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Then, since blind panic is no more sustainable than unthinking euphoria, came a crazy whipsawing that continued virtually all week and in markets all around the world. Up, down, up, down, with trends reversing in hours, and then reversing again. And always the questions: Would the stock crisis cause a recession? Or even a global depression like the one ushered in by the 1929 Crash? What would happen to the dollar, to interest rates, to world trade? What might Ronald Reagan do to calm the markets? Could a President who was so weakened by the Iran-contra affair and the impending defeat on the Bork nomination, and who was distracted by war in the Persian Gulf and his wife's cancer operation, possibly quell the financial turmoil? Did he even understand that he faced a first-class crisis of confidence in his leadership?
At first the President gave no sign that he did. He spoke only in comments shouted to reporters over the roar of helicopter rotors on the White House lawn and in brief formal remarks issued through his spokesman, Marlin Fitzwater. On Black Monday, he blithely attributed the crash to "some people grabbing profits" accumulated during the market's long rise. In a statement after the close of trading, he said that "the underlying economy remains sound" -- unwittingly drawing another parallel to 1929, when Herbert Hoover said almost exactly the same thing. On Wednesday, Reagan remarked that the midweek rally indicated the Monday collapse had been "some kind of a correction" -- a statement that would have been reassuring only if he had intended it ironically, as he obviously had not. Some critics began speaking of the President in tones of contempt. Said a Wall Street money manager during the midst of the crash: "You sell and get what you can and never again listen to Ronald Reagan." M.I.T. Professor Robert Solow, who was awarded the Nobel Prize for Economics last week, took the occasion to criticize Reagan's long, obstinate resistance to tax increases thought necessary by many to trim the budget deficit and thus restore confidence. The President, said Solow, "is holding the Congress back from slow access of intelligence."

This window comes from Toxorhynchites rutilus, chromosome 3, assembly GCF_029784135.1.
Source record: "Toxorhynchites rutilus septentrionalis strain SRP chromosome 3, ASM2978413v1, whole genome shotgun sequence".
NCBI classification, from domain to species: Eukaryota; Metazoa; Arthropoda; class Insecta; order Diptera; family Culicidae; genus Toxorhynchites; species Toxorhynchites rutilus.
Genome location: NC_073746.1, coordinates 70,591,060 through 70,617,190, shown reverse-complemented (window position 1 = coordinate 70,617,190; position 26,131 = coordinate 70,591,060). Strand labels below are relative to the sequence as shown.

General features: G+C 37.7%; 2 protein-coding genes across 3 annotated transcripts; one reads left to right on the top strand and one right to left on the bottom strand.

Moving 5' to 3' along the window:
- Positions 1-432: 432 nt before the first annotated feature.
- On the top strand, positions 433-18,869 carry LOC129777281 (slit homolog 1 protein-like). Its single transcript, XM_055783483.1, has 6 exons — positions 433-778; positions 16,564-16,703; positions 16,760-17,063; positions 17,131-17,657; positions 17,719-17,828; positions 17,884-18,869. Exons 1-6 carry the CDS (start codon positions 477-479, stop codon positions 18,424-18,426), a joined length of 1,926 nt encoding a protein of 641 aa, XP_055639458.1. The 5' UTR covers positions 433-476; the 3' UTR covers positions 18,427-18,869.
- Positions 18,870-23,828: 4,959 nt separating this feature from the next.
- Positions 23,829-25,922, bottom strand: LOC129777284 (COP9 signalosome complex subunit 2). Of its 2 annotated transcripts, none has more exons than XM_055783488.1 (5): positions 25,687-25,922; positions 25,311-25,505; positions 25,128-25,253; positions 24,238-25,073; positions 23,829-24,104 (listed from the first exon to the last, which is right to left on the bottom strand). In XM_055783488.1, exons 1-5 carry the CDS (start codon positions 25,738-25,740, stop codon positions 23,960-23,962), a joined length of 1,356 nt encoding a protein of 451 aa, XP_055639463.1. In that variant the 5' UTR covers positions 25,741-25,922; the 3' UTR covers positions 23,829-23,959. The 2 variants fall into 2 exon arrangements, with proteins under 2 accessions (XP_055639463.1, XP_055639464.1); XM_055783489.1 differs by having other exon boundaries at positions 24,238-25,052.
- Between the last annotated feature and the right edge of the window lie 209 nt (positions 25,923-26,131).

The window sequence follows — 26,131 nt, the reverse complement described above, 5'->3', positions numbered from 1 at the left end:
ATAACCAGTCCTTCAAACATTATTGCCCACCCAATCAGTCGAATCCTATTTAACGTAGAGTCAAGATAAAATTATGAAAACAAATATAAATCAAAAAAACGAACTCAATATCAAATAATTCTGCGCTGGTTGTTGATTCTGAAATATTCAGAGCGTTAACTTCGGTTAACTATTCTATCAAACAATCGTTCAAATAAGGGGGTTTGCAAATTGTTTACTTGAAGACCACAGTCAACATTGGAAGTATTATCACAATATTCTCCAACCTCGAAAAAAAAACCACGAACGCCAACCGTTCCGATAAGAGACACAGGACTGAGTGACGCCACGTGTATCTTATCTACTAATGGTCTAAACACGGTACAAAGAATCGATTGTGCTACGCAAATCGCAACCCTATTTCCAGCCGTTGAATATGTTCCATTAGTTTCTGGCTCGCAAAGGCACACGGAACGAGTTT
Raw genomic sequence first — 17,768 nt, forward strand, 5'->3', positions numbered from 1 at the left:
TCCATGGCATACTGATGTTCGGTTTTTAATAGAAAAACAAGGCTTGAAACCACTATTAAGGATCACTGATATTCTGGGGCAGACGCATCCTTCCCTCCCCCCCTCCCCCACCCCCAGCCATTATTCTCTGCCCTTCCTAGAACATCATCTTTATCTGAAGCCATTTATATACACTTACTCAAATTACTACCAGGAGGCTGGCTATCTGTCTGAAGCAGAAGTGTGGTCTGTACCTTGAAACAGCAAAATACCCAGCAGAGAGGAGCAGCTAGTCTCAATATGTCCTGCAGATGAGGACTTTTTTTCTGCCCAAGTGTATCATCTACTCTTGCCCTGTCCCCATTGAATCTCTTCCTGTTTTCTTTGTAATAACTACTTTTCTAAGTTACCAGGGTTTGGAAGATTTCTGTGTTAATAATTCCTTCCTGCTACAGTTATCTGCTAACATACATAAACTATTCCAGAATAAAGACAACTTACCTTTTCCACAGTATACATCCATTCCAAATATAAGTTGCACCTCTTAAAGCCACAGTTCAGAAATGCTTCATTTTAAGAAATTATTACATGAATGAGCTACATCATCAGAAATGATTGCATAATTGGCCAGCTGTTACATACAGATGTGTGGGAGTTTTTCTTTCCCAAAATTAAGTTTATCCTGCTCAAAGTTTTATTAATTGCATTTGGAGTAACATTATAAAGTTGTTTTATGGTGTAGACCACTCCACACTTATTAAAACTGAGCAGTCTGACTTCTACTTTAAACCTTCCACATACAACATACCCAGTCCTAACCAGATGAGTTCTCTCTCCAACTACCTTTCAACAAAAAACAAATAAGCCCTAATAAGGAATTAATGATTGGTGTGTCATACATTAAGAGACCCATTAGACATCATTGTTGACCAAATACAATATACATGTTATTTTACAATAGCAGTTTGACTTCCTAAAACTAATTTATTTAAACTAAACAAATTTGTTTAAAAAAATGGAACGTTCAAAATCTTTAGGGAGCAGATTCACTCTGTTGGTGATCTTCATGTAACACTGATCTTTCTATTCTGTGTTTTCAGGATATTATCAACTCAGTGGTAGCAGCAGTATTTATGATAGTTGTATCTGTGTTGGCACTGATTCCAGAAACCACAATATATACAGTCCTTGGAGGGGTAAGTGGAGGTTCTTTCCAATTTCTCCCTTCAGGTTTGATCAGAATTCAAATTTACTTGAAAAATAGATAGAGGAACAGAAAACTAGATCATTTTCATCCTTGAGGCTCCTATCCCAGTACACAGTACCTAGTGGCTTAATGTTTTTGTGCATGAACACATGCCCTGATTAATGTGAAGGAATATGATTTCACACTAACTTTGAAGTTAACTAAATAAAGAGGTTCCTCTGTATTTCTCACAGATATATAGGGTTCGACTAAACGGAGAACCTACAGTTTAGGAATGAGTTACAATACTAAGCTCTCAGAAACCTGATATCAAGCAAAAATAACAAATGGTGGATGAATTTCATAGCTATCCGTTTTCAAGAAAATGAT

By Thursday night, however, Reagan at last showed that he recognized the seriousness of the situation -- and the need for action. "We shouldn't assume ! that the stock market's excess volatility is over," he asserted at a White House press conference, and he acknowledged that public fear spread by those gyrations "could possibly bring about a recession." More important, he announced that he was summoning the leaders of Congress to a bipartisan deficit-cutting conference at which, through his top aides, he was "putting everything on the table with the exception of Social Security, with no other preconditions." Including a tax increase? Though he could not quite bring himself to pronounce those words, Reagan clearly indicated that, well, yes, he would at least discuss the subject. Reminded again and again by reporters of his many previous pledges to veto anything resembling a tax increase, he refused to repeat any such pledge; he merely said both spending and taxes should be kept "as low as possible."